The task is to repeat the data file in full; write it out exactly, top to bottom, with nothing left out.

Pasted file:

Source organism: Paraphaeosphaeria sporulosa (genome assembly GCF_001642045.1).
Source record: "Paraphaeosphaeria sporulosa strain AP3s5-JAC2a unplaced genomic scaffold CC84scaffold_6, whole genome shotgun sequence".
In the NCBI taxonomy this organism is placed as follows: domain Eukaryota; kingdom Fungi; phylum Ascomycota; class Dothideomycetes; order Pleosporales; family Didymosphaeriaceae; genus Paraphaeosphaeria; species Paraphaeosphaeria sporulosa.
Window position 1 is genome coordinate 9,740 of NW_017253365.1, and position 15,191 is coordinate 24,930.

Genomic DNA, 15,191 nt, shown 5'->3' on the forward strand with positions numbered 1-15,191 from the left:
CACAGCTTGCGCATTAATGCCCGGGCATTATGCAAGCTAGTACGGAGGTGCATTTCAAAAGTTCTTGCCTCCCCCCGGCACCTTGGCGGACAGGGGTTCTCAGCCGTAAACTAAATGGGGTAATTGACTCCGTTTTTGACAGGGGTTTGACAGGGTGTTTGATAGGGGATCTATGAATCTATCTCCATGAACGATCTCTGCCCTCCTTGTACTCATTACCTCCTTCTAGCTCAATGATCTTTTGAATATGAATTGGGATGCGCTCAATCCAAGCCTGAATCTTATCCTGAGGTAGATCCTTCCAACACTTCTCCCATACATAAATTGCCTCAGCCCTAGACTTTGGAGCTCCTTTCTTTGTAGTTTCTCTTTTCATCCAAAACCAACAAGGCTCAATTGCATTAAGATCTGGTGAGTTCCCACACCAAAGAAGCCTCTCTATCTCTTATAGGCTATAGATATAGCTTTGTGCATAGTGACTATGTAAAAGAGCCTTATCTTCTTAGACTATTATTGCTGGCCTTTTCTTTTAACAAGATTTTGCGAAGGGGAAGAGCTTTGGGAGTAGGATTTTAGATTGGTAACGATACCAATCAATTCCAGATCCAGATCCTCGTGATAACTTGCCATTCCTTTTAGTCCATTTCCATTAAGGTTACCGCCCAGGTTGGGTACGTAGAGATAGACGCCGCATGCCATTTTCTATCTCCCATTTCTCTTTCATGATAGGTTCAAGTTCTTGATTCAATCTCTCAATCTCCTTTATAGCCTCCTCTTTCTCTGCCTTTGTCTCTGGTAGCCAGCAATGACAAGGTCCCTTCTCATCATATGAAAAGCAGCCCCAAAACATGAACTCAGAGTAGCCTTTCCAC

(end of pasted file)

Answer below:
Source organism: Paraphaeosphaeria sporulosa (genome assembly GCF_001642045.1).
Source record: "Paraphaeosphaeria sporulosa strain AP3s5-JAC2a unplaced genomic scaffold CC84scaffold_6, whole genome shotgun sequence".
In the NCBI taxonomy this organism is placed as follows: domain Eukaryota; kingdom Fungi; phylum Ascomycota; class Dothideomycetes; order Pleosporales; family Didymosphaeriaceae; genus Paraphaeosphaeria; species Paraphaeosphaeria sporulosa.
Window position 1 is genome coordinate 9,740 of NW_017253365.1, and position 15,191 is coordinate 24,930.

Genomic DNA, 15,191 nt, shown 5'->3' on the forward strand with positions numbered 1-15,191 from the left:
CACAGCTTGCGCATTAATGCCCGGGCATTATGCAAGCTAGTACGGAGGTGCATTTCAAAAGTTCTTGCCTCCCCCCGGCACCTTGGCGGACAGGGGTTCTCAGCCGTAAACTAAATGGGGTAATTGACTCCGTTTTTGACAGGGGTTTGACAGGGTGTTTGATAGGGGATCTATGAATCTATCTCCATGAACGATCTCTGCCCTCCTTGTACTCATTACCTCCTTCTAGCTCAATGATCTTTTGAATATGAATTGGGATGCGCTCAATCCAAGCCTGAATCTTATCCTGAGGTAGATCCTTCCAACACTTCTCCCATACATAAATTGCCTCAGCCCTAGACTTTGGAGCTCCTTTCTTTGTAGTTTCTCTTTTCATCCAAAACCAACAAGGCTCAATTGCATTAAGATCTGGTGAGTTCCCACACCAAAGAAGCCTCTCTATCTCTTATAGGCTATAGATATAGCTTTGTGCATAGTGACTATGTAAAAGAGCCTTATCTTCTTAGACTATTATTGCTGGCCTTTTCTTTTAACAAGATTTTGCGAAGGGGAAGAGCTTTGGGAGTAGGATTTTAGATTGGTAACGATACCAATCAATTCCAGATCCAGATCCTCGTGATAACTTGCCATTCCTTTTAGTCCATTTCCATTAAGGTTACCGCCCAGGTTGGGTACGTAGAGATAGACGCCGCATGCCATTTTCTATCTCCCATTTCTCTTTCATGATAGGTTCAAGTTCTTGATTCAATCTCTCAATCTCCTTTATAGCCTCCTCTTTCTCTGCCTTTGTCTCTGGTAGCCAGCAATGACAAGGTCCCTTCTCATCATATGAAAAGCAGCCCCAAAACATGAACTCAGAGTAGCCTTTCCAC